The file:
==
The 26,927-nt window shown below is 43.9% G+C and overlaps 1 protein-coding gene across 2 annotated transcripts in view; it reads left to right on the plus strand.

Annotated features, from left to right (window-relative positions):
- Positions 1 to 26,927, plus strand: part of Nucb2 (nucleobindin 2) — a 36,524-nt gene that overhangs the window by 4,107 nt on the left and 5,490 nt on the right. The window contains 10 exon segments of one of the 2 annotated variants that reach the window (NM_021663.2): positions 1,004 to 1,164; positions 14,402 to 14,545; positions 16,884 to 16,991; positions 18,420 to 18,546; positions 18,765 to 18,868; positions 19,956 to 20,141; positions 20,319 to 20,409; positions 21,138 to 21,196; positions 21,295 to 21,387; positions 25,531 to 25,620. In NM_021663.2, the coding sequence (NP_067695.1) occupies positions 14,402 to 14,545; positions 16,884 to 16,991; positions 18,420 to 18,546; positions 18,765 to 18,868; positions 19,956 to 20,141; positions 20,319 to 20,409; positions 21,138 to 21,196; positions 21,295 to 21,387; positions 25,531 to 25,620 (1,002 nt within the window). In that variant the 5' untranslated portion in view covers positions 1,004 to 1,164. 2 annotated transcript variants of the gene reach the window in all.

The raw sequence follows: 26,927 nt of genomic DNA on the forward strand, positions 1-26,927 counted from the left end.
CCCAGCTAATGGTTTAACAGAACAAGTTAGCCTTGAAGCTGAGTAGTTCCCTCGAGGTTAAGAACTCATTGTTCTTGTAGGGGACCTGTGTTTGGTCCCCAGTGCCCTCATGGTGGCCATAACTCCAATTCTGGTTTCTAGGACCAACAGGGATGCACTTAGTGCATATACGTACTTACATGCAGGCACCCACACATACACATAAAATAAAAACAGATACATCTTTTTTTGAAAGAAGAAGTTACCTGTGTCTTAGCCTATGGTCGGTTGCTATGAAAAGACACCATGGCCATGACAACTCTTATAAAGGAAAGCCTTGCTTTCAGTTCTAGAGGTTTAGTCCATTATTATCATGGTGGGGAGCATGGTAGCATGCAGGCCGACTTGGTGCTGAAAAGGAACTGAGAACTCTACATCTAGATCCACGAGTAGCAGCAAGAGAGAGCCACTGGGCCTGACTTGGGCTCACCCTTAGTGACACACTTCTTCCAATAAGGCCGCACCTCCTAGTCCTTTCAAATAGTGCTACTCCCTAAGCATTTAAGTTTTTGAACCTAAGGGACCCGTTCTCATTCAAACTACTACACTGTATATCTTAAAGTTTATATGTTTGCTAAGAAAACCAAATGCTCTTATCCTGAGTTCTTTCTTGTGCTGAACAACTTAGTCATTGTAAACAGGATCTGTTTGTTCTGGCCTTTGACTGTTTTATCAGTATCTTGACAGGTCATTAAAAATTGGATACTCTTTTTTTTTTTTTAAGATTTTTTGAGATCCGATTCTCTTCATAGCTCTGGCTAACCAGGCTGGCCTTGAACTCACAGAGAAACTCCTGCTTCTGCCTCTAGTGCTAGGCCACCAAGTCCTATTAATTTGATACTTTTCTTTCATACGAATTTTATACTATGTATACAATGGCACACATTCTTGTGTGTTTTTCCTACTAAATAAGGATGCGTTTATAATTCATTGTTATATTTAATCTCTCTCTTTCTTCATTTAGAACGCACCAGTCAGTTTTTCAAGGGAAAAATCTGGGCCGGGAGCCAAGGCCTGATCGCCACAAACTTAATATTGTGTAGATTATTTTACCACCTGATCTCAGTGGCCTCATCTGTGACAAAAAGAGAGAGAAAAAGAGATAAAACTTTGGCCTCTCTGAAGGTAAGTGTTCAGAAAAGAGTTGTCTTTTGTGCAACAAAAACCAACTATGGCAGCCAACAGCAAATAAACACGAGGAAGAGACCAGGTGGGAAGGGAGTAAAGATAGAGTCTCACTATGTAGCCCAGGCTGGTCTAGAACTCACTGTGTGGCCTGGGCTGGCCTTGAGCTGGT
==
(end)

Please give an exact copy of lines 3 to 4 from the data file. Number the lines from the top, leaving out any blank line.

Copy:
- Positions 1 to 26,927, plus strand: part of Nucb2 (nucleobindin 2) — a 36,524-nt gene that overhangs the window by 4,107 nt on the left and 5,490 nt on the right. The window contains 10 exon segments of one of the 2 annotated variants that reach the window (NM_021663.2): positions 1,004 to 1,164; positions 14,402 to 14,545; positions 16,884 to 16,991; positions 18,420 to 18,546; positions 18,765 to 18,868; positions 19,956 to 20,141; positions 20,319 to 20,409; positions 21,138 to 21,196; positions 21,295 to 21,387; positions 25,531 to 25,620. In NM_021663.2, the coding sequence (NP_067695.1) occupies positions 14,402 to 14,545; positions 16,884 to 16,991; positions 18,420 to 18,546; positions 18,765 to 18,868; positions 19,956 to 20,141; positions 20,319 to 20,409; positions 21,138 to 21,196; positions 21,295 to 21,387; positions 25,531 to 25,620 (1,002 nt within the window). In that variant the 5' untranslated portion in view covers positions 1,004 to 1,164. 2 annotated transcript variants of the gene reach the window in all.

The raw sequence follows: 26,927 nt of genomic DNA on the forward strand, positions 1-26,927 counted from the left end.